The best way to play the biotech space is to find companies that shun the status quo and instead discover revolutionary, groundbreaking technologies. In The Motley Fool's brand-new free report "2 Game-Changing Biotechs Revolutionizing the Way We Treat Cancer," find out about a new technology that Big Pharma is endorsing through partnerships, and the two companies that are set to profit from this emerging drug class. Click here to get your copy today.

Brian Orelli and The Motley Fool have no position in any of the stocks mentioned. Try any of our Foolish newsletter services free for 30 days. We Fools don't all hold the same opinions, but we all believe that considering a diverse range of insights makes us better investors. The Motley Fool has a disclosure policy.

Money to your ears - A great FREE investing resource for you

The best way to get your regular dose of market and money insights is our suite of free podcasts ... what we like to think of as “binge-worthy finance.”

Feb 1, 2016 at 5:03PM

Whether we're in the midst of earnings season or riding out the market's lulls, you want to know the best strategies for your money.

And you'll want to go beyond the hype of screaming TV personalities, fear-mongering ads, and "analysis" from people who might have your email address ... but no track record of success.

In short, you want a voice of reason you can count on.

A 2015 Business Insider article titled, "11 websites to bookmark if you want to get rich," rated The Motley Fool as the #1 place online to get smarter about investing.

And one of the easiest, most enjoyable, most valuable ways to get your regular dose of market and money insights is our suite of free podcasts ... what we like to think of as "binge-worthy finance."

Whether you make it part of your daily commute or you save up and listen to a handful of episodes for your 50-mile bike rides or long soaks in a bubble bath (or both!), the podcasts make sense of your money.

And unlike so many who want to make the subjects of personal finance and investing complicated and scary, our podcasts are clear, insightful, and (yes, it's true) fun.

Our free suite of podcasts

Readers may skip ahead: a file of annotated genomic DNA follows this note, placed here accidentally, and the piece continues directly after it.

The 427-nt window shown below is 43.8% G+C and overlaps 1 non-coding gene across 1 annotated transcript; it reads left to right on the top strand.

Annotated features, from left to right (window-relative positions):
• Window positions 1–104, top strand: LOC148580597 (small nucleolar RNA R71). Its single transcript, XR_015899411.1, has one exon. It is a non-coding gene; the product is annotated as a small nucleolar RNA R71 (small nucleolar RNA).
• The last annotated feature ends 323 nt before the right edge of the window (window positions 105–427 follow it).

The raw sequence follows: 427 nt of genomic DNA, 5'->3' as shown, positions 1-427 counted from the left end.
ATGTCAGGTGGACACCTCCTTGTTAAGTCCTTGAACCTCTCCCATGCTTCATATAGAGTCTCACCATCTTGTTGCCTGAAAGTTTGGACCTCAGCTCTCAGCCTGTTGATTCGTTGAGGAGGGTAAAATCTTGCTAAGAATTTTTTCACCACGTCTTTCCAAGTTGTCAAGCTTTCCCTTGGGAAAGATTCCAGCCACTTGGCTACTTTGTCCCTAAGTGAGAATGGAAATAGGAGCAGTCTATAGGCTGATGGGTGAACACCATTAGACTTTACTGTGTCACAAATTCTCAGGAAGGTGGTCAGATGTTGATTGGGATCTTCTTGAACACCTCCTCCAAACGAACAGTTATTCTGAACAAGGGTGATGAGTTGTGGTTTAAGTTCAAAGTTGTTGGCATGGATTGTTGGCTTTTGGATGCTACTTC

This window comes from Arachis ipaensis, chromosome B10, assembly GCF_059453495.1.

Motley Fool Money features a team of our analysts discussing the week's top business and investing stories, interviews, and an inside look at the stocks on our radar. The show is also heard weekly on dozens of radio stations across the country.

The hosts of Motley Fool Answers challenge the conventional wisdom on life's biggest financial issues to reveal what you really need to know to make smart money moves.

David Gardner, co-founder of The Motley Fool, is among the most respected and trusted sources on investing. And he's the host of Rule Breaker Investing, in which he shares his insights into today's most innovative and disruptive companies ... and how to profit from them.

Market Foolery is our daily look at stocks in the news, as well as the top business and investing stories.

And Industry Focus offers a deeper dive into a specific industry and the stories making headlines. Healthcare, technology, energy, consumer goods, and other industries take turns in the spotlight.

They're all informative, entertaining, and eminently listenable. Rule Breaker Investing and Answers are timeless, so it's worth going back to and listening from the very start; the other three are focused more on today's events, so listen to the most recent first.

All are available for free at

If you're looking for a friendly voice ... with great advice on how to make the most of your money ... from a business with a lengthy track record of success ... in clear, compelling language ... I encourage you to give a listen to our free podcasts.

Head to, give them a spin, and you can subscribe there (at iTunes, Stitcher, or our other partners) if you want to receive them regularly.

It's money to your ears.


Compare Brokers